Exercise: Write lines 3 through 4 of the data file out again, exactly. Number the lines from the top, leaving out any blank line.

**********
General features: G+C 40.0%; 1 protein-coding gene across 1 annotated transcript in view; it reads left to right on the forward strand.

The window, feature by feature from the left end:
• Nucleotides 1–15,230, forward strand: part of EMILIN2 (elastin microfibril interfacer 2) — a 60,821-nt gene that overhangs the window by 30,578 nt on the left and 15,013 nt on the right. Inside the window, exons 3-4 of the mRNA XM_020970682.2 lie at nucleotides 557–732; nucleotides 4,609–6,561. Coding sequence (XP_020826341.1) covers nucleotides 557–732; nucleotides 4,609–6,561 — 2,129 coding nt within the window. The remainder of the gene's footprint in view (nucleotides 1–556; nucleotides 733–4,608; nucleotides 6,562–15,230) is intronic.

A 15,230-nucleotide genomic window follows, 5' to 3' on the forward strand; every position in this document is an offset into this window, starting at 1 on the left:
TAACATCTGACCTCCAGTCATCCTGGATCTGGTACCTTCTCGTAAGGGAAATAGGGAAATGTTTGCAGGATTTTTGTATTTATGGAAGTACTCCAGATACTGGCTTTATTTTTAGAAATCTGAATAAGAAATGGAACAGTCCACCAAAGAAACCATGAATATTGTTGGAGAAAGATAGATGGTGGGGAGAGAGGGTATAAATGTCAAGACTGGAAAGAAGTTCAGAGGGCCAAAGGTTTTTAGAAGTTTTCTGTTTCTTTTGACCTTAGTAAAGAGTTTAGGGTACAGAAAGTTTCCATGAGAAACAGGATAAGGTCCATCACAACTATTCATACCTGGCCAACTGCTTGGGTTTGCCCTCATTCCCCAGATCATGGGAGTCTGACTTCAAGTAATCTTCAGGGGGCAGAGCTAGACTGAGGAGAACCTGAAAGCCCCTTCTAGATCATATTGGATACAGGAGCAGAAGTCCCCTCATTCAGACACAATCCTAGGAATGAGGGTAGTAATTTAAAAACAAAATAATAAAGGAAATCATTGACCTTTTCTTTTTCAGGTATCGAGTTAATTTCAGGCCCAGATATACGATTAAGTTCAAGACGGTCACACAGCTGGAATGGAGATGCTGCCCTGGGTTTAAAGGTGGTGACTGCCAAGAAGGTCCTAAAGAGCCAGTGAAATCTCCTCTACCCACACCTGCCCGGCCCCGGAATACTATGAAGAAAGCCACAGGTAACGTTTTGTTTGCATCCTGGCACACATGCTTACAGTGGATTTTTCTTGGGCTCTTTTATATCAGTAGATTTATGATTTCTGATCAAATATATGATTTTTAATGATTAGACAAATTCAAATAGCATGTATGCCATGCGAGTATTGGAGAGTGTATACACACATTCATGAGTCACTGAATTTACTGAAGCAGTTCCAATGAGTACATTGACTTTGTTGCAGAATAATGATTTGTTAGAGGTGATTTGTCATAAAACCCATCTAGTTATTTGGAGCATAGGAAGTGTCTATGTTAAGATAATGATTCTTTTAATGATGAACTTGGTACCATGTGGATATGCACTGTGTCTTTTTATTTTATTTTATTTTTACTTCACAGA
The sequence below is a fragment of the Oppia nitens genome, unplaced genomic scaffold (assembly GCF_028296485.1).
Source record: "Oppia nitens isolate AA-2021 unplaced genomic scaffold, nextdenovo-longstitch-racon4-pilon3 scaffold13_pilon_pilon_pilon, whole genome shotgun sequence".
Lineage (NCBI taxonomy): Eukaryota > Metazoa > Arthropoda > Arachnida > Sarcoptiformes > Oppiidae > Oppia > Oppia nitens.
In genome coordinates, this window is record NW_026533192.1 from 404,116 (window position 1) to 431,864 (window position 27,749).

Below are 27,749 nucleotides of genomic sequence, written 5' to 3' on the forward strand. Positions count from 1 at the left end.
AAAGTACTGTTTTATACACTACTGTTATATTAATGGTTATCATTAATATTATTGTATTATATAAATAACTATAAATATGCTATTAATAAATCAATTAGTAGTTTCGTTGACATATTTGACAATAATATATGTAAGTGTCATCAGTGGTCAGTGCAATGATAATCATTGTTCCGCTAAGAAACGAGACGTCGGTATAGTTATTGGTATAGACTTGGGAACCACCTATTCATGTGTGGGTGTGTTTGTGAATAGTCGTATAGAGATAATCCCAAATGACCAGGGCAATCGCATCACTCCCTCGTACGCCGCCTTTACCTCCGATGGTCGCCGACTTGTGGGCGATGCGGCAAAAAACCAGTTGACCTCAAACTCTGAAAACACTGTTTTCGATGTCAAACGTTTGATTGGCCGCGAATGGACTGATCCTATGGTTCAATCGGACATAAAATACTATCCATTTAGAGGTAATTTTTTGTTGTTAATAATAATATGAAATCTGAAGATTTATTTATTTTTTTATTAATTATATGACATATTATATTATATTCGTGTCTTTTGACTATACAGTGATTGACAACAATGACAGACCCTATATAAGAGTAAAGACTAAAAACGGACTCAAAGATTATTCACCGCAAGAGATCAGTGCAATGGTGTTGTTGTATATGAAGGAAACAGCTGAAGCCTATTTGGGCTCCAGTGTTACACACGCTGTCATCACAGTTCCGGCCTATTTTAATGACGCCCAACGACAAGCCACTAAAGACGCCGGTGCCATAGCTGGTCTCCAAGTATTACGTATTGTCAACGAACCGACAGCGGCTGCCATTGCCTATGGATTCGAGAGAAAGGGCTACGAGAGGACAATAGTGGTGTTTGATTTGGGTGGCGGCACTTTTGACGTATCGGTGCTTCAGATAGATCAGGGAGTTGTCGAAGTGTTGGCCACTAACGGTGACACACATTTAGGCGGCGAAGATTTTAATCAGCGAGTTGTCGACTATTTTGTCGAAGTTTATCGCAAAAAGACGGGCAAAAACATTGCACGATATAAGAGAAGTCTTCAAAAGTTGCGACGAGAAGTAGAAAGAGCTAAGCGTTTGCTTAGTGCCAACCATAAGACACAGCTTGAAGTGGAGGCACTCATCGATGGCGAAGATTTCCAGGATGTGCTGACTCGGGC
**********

• Nucleotides 1–15,230, forward strand: part of EMILIN2 (elastin microfibril interfacer 2) — a 60,821-nt gene that overhangs the window by 30,578 nt on the left and 15,013 nt on the right. Inside the window, exons 3-4 of the mRNA XM_020970682.2 lie at nucleotides 557–732; nucleotides 4,609–6,561. Coding sequence (XP_020826341.1) covers nucleotides 557–732; nucleotides 4,609–6,561 — 2,129 coding nt within the window. The remainder of the gene's footprint in view (nucleotides 1–556; nucleotides 733–4,608; nucleotides 6,562–15,230) is intronic.

A 15,230-nucleotide genomic window follows, 5' to 3' on the forward strand; every position in this document is an offset into this window, starting at 1 on the left: